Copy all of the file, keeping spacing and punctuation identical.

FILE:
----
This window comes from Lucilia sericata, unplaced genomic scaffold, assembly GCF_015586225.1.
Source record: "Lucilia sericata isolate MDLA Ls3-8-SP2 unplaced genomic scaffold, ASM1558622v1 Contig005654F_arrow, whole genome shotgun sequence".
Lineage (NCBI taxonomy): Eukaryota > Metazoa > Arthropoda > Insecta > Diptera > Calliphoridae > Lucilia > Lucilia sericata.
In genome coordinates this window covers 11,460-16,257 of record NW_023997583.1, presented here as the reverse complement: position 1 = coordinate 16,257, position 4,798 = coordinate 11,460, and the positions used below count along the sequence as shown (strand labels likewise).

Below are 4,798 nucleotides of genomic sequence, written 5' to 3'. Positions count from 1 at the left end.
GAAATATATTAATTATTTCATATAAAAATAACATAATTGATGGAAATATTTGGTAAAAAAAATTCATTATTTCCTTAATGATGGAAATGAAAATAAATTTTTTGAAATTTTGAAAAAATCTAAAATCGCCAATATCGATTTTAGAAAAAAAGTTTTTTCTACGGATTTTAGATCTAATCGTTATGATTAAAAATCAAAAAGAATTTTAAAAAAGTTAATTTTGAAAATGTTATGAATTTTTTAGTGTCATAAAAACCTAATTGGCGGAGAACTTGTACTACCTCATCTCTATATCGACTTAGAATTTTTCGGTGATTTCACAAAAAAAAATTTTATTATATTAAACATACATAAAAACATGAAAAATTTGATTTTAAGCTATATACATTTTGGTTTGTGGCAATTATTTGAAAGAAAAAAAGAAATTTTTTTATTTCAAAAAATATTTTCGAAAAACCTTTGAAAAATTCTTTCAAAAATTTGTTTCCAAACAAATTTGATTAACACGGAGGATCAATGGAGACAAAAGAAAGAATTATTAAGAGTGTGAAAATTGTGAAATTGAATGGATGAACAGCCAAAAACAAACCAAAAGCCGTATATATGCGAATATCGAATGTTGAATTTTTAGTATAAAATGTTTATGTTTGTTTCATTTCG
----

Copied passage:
This window comes from Lucilia sericata, unplaced genomic scaffold, assembly GCF_015586225.1.
Source record: "Lucilia sericata isolate MDLA Ls3-8-SP2 unplaced genomic scaffold, ASM1558622v1 Contig005654F_arrow, whole genome shotgun sequence".
Lineage (NCBI taxonomy): Eukaryota > Metazoa > Arthropoda > Insecta > Diptera > Calliphoridae > Lucilia > Lucilia sericata.
In genome coordinates this window covers 11,460-16,257 of record NW_023997583.1, presented here as the reverse complement: position 1 = coordinate 16,257, position 4,798 = coordinate 11,460, and the positions used below count along the sequence as shown (strand labels likewise).

Below are 4,798 nucleotides of genomic sequence, written 5' to 3'. Positions count from 1 at the left end.
GAAATATATTAATTATTTCATATAAAAATAACATAATTGATGGAAATATTTGGTAAAAAAAATTCATTATTTCCTTAATGATGGAAATGAAAATAAATTTTTTGAAATTTTGAAAAAATCTAAAATCGCCAATATCGATTTTAGAAAAAAAGTTTTTTCTACGGATTTTAGATCTAATCGTTATGATTAAAAATCAAAAAGAATTTTAAAAAAGTTAATTTTGAAAATGTTATGAATTTTTTAGTGTCATAAAAACCTAATTGGCGGAGAACTTGTACTACCTCATCTCTATATCGACTTAGAATTTTTCGGTGATTTCACAAAAAAAAATTTTATTATATTAAACATACATAAAAACATGAAAAATTTGATTTTAAGCTATATACATTTTGGTTTGTGGCAATTATTTGAAAGAAAAAAAGAAATTTTTTTATTTCAAAAAATATTTTCGAAAAACCTTTGAAAAATTCTTTCAAAAATTTGTTTCCAAACAAATTTGATTAACACGGAGGATCAATGGAGACAAAAGAAAGAATTATTAAGAGTGTGAAAATTGTGAAATTGAATGGATGAACAGCCAAAAACAAACCAAAAGCCGTATATATGCGAATATCGAATGTTGAATTTTTAGTATAAAATGTTTATGTTTGTTTCATTTCG